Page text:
That’s the conclusion of a Rand Corp. study released today that puts the lie to the Measure R sales tax hike as the answer to L.A.’s traffic woes.
The study found local officials have taken most of the cheap and politically easy solutions — what a surprise! — and now need to move quickly and decisively to adopt measures that work all around the world.
“Without bold action, congestion across the region will only get worse
and cost everyone more — financially, environmentally and through a
diminished quality of life,”said Paul Sorensen, lead author of the “Moving Los Angeles” study.
Congestion pricing for driving and parking in peak hours, local fuel taxes region-wide bike paths, restricting parking on main thoroughfares, one-way streets, more HOV lanes are among the 13 practical proposals for reducing the nation’s worst traffic congestion within five years.
In the simplest terms, drivers who use the roads the most, especially during peak hours, are so heavily subsidized by the rest of us that they don’t have to make the economic decision to make different choices like using public transit, ride sharing and staggering work hours.
Make them pay more and their behavior will change. In other words, sales taxes– already at 1 percent for the MTA and soon to rise another half-cent unless voters wake up and reject Measure R — hit everyone equally and encourage traffic congestion.
So what do our local officials who thirst for the public’s money like vampires for blood have to say about that?
Wendy Greuel, who heads the City Council’s Transportation Committee and wants to be the public’s watchdog on money as Controller, told Rick Orlov in the Daily News that the report confirmed the city is “doing all it can on short-term solutions.”
fact is, we have to look at the more costly programs, such as Measure
R, the half-percent sales tax on the Nov. 4 ballot,” she said. “What we
need to do is pay for the mass transit we need and continue to look at
our land-use decisions to get people to live closer to where they
Wait a minute, the report said just the opposite. It said make the people who cause the problem pay by imposing short-term solutions that don’t require higher taxes.
It said local officials “adopted most of the ‘easy’ ways to reduce congestion — those that are
effective, affordable and uncontroversial — such as freeway on-ramp
meters, traffic signal timing, and ridesharing programs” but haven’t implemented the effective short-term solutions that require leadership and political courage.
Rand researchers did not even look at costly long-term infrastructure investments like adding freeway lanes or the subway-to-the-sea. In fact, the study pointedly notes that while getting 2 or 3 percent of the cars off the roads can produce up to a 15 percent reduction in congestion, the impact is only temporary. As soon as people see congestion isn’t so bad, they get off the bus and go right back to driving.
“Pricing strategies are the only sustainable option for reducing
congestion over the long-term, and they will be immediately effective
upon implementation,” said Martin Wachs, one of the study’s authors.
Did I miss the MTA announce a series of pricing strategies that would reduce the massive subsidies that support traffic congestion? Is that a secret part of Measure R nobody wants to talk about?
Hardly. It’s easier for the mayor and his colleagues on the MTA board to go out and raise $10 million from contractors, consultants and lobbyists to buy votes than to tell the public the hard facts and take the tough steps that might cost them votes.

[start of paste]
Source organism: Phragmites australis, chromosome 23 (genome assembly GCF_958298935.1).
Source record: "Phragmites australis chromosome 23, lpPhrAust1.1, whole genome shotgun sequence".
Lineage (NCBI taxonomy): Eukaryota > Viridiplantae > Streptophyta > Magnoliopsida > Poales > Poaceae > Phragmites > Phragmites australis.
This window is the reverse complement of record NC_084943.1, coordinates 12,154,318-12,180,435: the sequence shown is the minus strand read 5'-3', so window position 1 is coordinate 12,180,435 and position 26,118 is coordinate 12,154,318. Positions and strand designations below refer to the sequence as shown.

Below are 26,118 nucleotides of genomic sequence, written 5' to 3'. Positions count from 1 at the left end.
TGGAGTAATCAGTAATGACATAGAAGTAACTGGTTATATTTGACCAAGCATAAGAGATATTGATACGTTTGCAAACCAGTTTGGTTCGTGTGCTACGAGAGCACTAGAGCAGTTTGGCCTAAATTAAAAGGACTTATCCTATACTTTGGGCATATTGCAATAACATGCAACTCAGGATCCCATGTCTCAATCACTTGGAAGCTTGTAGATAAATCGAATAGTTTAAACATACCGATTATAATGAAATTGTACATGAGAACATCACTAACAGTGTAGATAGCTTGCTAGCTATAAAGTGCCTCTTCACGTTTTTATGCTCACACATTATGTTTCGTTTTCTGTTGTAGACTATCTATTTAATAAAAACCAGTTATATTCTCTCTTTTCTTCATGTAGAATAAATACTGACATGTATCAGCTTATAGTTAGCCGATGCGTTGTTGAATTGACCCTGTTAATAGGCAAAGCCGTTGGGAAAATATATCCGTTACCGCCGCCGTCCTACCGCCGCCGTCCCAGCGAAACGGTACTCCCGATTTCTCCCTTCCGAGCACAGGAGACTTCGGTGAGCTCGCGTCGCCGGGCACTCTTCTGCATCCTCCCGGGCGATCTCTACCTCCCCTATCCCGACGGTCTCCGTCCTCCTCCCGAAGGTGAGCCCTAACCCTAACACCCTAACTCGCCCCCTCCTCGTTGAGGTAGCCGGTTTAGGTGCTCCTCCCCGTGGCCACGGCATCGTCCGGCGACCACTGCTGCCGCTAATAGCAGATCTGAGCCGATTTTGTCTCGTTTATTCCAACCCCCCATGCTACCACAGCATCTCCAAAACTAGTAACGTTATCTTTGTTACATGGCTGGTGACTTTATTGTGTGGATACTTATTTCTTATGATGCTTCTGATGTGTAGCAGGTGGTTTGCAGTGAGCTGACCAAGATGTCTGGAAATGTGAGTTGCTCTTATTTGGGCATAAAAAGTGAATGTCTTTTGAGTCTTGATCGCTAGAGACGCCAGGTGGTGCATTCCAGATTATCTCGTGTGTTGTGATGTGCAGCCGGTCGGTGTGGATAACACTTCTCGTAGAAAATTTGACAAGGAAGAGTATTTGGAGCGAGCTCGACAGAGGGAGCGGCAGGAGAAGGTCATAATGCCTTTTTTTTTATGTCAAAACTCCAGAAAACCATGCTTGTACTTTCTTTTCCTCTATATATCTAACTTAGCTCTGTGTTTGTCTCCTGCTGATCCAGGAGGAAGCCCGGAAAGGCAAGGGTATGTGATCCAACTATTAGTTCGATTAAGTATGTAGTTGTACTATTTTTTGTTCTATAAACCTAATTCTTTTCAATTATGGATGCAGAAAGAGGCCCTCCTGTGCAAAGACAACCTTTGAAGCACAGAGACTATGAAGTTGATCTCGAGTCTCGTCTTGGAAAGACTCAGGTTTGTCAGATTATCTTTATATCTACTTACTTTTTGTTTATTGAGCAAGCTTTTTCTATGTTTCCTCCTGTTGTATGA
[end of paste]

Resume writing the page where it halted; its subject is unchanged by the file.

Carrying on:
How can they possibly know what infrastructure investments would produce long-term benefits to the community if they haven’t taken the only steps that work?
Here’s how Rand explains why traffic is so bad:
“The population density of Los Angeles
metropolitan region is very high in urbanized areas, and parking is
cheap and abundant. Most drivers do not pay the full economic and
social costs of driving. Los Angeles also is polycentric: instead of
one single, dominant downtown region, it has many sub-centers with high
populations or job densities. Though polycentricism can spread traffic
out, it also makes it more difficult to provide a fast, effective, and
well-connected transit network and reinforces auto-reliant travel
patterns, according to researchers.”
These are the study’s 13 recommendations:
- Install curbside parking meters that charge more during peak
business hours for parking in congested commercial and retail districts.
- Enforce the existing California state law that allows employees to
“cash out” the value of their parking spaces. Companies with more than
50 employees who lease parking are supposed to offer their employees
the option of cash instead of free parking, but this law is not
- Implement local fuel tax levies at the county level to raise transportation funds.
- Develop a network of high-occupancy/toll lanes on freeways throughout Los Angeles County.
- Evaluate the potential for implementing tolls on those entering
major activity centers, like those that exist in London and Singapore.
- Expand rapid bus transit with bus-only lanes on arterial streets and express freeway service in the high-occupancy/toll lanes.
- Offer and aggressively market deeply discounted transit passes to
employers, who would purchase passes for all employees, allowing those
who commute by transit to ride at reduced cost.
- Develop an integrated, region-wide network of bicycle pathways.
- Restrict curb parking on busy arterial streets.
- Convert selected major surface streets to one-way streets.
- Prioritize and fund investments in upgraded signal timing and control.
- Bolster outreach efforts to assist businesses in promoting ridesharing programs, telecommuting and flexible work schedules.
- Evaluate the costs and benefits of implementing a regional incident
management system on the arterial streets to reduce congestion caused
by traffic accidents.